• Encoding (encode): process and rules for converting a Unicode string (the Code Point in) to a byte string corresponding to a specific character encoding
  • Decode: the process and rules for converting a byte string encoded with a specific character into a corresponding Unicode string (the Code Point in)

It can be seen that both encoding and decoding require a specific character encoding factor. Because the value and number of bytes of a character encoded with different characters are mostly different, and vice versa.

Iii. default encoding in Python

1. Python source code File Execution Process

We all know that files on disks are stored in binary format, and text files are stored in bytes of a specific encoding. Character encoding for program source code files is specified by the editor, for example, when we use Pycharm to write a Python program, we will specify the project encoding and file encoding as the UTF-8, when the Python code is saved to the disk, it is converted to the bytes corresponding to the UTF-8 encoding (encode process) and written to the disk. When executing the code in the Python code file, the Python interpreter must convert the byte string in the Python code file to a UNICODE string (decode process) Before performing subsequent operations.

As explained above, this conversion process (decode, decoding) requires us to specify the character encoding used by the bytes stored in the file, in order to know what the corresponding code points of these bytes are found in the UNICODE universal code and unified code. You are familiar with the character encoding method, as shown below:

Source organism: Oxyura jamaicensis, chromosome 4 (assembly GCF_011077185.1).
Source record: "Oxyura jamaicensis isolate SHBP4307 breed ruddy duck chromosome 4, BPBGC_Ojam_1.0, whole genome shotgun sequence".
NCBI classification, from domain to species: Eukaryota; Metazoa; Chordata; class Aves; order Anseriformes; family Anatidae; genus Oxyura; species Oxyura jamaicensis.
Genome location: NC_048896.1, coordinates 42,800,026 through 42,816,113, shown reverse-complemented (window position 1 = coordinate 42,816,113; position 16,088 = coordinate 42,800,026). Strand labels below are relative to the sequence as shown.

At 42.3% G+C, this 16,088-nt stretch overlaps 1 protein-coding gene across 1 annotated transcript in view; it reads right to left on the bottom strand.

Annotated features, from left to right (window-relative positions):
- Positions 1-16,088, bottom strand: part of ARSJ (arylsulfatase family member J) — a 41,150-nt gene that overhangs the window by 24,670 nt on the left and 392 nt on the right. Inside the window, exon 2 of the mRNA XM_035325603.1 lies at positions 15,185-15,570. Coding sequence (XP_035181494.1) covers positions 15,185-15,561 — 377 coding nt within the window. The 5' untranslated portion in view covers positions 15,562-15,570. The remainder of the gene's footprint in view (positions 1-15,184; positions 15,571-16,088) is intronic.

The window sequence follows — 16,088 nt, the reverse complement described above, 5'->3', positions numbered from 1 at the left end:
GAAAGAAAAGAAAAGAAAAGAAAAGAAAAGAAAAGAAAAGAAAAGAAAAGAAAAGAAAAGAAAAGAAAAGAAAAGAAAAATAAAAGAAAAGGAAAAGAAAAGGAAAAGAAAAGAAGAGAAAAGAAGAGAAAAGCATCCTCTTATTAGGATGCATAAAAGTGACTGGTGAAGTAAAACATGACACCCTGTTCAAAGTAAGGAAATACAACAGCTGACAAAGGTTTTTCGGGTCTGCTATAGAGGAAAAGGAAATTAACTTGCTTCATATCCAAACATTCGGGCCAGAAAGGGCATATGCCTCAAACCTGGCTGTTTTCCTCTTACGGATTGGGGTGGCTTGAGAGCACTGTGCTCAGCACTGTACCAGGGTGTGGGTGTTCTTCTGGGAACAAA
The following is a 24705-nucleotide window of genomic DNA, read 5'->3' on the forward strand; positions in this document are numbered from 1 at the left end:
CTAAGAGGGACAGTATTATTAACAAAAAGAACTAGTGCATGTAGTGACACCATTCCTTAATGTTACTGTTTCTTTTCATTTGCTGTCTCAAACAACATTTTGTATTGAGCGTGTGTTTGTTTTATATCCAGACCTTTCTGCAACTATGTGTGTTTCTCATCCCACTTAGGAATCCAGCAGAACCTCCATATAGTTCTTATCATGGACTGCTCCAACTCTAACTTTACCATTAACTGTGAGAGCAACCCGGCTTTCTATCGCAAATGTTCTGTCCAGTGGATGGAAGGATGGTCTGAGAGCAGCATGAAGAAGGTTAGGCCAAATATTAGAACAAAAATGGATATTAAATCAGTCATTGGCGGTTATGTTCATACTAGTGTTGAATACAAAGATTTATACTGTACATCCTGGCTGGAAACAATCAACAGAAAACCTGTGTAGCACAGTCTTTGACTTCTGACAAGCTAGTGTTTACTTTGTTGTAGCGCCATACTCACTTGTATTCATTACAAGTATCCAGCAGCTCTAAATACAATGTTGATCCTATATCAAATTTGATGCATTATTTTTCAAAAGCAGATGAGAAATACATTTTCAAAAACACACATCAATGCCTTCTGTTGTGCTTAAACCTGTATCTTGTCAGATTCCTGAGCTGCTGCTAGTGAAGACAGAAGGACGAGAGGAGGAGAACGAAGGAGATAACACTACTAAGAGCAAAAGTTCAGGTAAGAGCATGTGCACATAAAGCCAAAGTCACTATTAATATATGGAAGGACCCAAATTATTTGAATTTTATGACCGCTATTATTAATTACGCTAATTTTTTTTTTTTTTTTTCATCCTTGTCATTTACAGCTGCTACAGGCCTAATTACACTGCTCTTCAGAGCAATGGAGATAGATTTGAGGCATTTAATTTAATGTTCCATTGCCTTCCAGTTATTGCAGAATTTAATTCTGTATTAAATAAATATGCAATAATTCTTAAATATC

# -*- coding:utf-8 -*-

2. default encoding

If we do not specify the character encoding at the beginning of the code file, which character encoding will the Python interpreter use to convert the bytes read from the code file to UNICODE code points? Just as we have many default options When configuring some software, we need to set the default character encoding in the Python interpreter to solve this problem, this is the "default encoding" mentioned at the beginning of the article ". Therefore, the Chinese Character Problem of Python can be summarized as one sentence: When the byte cannot be converted using the default character encoding, A decoding error (UnicodeEncodeError) will occur ).

The interpreter of Python2 and Python3 uses a different default encoding. We can use sys. getdefaultencoding () to obtain the default encoding:

>>> # Python2>>> import sys>>> sys.getdefaultencoding()'ascii'>>> # Python3>>> import sys>>> sys.getdefaultencoding()'utf-8'

Therefore, for Python2, when the Python interpreter attempts to decode the bytecode obtained from Chinese characters, check whether the header of the current code file specifies the character encoding corresponding to the bytecode saved in the current Code file. If this parameter is not specified, the default character encoding "ASCII" is used for decoding, leading to the following error: